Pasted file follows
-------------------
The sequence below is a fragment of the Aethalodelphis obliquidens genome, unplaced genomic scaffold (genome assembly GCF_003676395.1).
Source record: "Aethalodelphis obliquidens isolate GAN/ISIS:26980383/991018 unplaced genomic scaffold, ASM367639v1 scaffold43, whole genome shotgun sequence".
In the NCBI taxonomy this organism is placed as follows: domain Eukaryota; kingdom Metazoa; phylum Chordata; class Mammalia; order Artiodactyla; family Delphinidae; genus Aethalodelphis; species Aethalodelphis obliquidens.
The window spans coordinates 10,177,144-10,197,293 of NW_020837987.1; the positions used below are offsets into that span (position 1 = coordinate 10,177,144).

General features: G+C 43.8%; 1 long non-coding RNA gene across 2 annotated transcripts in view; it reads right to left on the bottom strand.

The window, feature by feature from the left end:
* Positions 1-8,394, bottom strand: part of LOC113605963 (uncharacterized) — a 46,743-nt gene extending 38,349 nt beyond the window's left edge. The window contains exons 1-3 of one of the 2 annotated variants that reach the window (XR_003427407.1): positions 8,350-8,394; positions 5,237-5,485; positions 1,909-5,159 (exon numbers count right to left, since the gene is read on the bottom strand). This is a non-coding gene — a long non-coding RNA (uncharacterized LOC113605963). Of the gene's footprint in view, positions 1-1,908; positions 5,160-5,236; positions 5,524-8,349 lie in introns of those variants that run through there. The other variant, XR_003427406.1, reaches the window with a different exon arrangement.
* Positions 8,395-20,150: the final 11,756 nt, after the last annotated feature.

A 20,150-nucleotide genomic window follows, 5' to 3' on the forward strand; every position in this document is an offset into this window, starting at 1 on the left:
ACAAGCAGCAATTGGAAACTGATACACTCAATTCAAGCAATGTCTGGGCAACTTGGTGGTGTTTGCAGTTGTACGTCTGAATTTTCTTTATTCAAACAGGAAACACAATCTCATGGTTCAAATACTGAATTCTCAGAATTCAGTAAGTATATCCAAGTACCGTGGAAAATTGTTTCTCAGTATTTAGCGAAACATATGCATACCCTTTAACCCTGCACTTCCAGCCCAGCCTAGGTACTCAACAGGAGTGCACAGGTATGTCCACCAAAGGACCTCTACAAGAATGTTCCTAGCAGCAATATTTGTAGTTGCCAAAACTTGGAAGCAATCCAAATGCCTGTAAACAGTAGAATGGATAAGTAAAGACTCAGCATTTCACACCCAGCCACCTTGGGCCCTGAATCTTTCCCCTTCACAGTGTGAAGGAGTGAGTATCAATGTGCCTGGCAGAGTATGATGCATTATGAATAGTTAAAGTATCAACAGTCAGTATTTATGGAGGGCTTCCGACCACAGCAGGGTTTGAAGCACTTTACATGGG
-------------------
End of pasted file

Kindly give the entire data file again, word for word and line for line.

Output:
The sequence below is a fragment of the Aethalodelphis obliquidens genome, unplaced genomic scaffold (genome assembly GCF_003676395.1).
Source record: "Aethalodelphis obliquidens isolate GAN/ISIS:26980383/991018 unplaced genomic scaffold, ASM367639v1 scaffold43, whole genome shotgun sequence".
In the NCBI taxonomy this organism is placed as follows: domain Eukaryota; kingdom Metazoa; phylum Chordata; class Mammalia; order Artiodactyla; family Delphinidae; genus Aethalodelphis; species Aethalodelphis obliquidens.
The window spans coordinates 10,177,144-10,197,293 of NW_020837987.1; the positions used below are offsets into that span (position 1 = coordinate 10,177,144).

General features: G+C 43.8%; 1 long non-coding RNA gene across 2 annotated transcripts in view; it reads right to left on the bottom strand.

The window, feature by feature from the left end:
* Positions 1-8,394, bottom strand: part of LOC113605963 (uncharacterized) — a 46,743-nt gene extending 38,349 nt beyond the window's left edge. The window contains exons 1-3 of one of the 2 annotated variants that reach the window (XR_003427407.1): positions 8,350-8,394; positions 5,237-5,485; positions 1,909-5,159 (exon numbers count right to left, since the gene is read on the bottom strand). This is a non-coding gene — a long non-coding RNA (uncharacterized LOC113605963). Of the gene's footprint in view, positions 1-1,908; positions 5,160-5,236; positions 5,524-8,349 lie in introns of those variants that run through there. The other variant, XR_003427406.1, reaches the window with a different exon arrangement.
* Positions 8,395-20,150: the final 11,756 nt, after the last annotated feature.

A 20,150-nucleotide genomic window follows, 5' to 3' on the forward strand; every position in this document is an offset into this window, starting at 1 on the left:
ACAAGCAGCAATTGGAAACTGATACACTCAATTCAAGCAATGTCTGGGCAACTTGGTGGTGTTTGCAGTTGTACGTCTGAATTTTCTTTATTCAAACAGGAAACACAATCTCATGGTTCAAATACTGAATTCTCAGAATTCAGTAAGTATATCCAAGTACCGTGGAAAATTGTTTCTCAGTATTTAGCGAAACATATGCATACCCTTTAACCCTGCACTTCCAGCCCAGCCTAGGTACTCAACAGGAGTGCACAGGTATGTCCACCAAAGGACCTCTACAAGAATGTTCCTAGCAGCAATATTTGTAGTTGCCAAAACTTGGAAGCAATCCAAATGCCTGTAAACAGTAGAATGGATAAGTAAAGACTCAGCATTTCACACCCAGCCACCTTGGGCCCTGAATCTTTCCCCTTCACAGTGTGAAGGAGTGAGTATCAATGTGCCTGGCAGAGTATGATGCATTATGAATAGTTAAAGTATCAACAGTCAGTATTTATGGAGGGCTTCCGACCACAGCAGGGTTTGAAGCACTTTACATGGG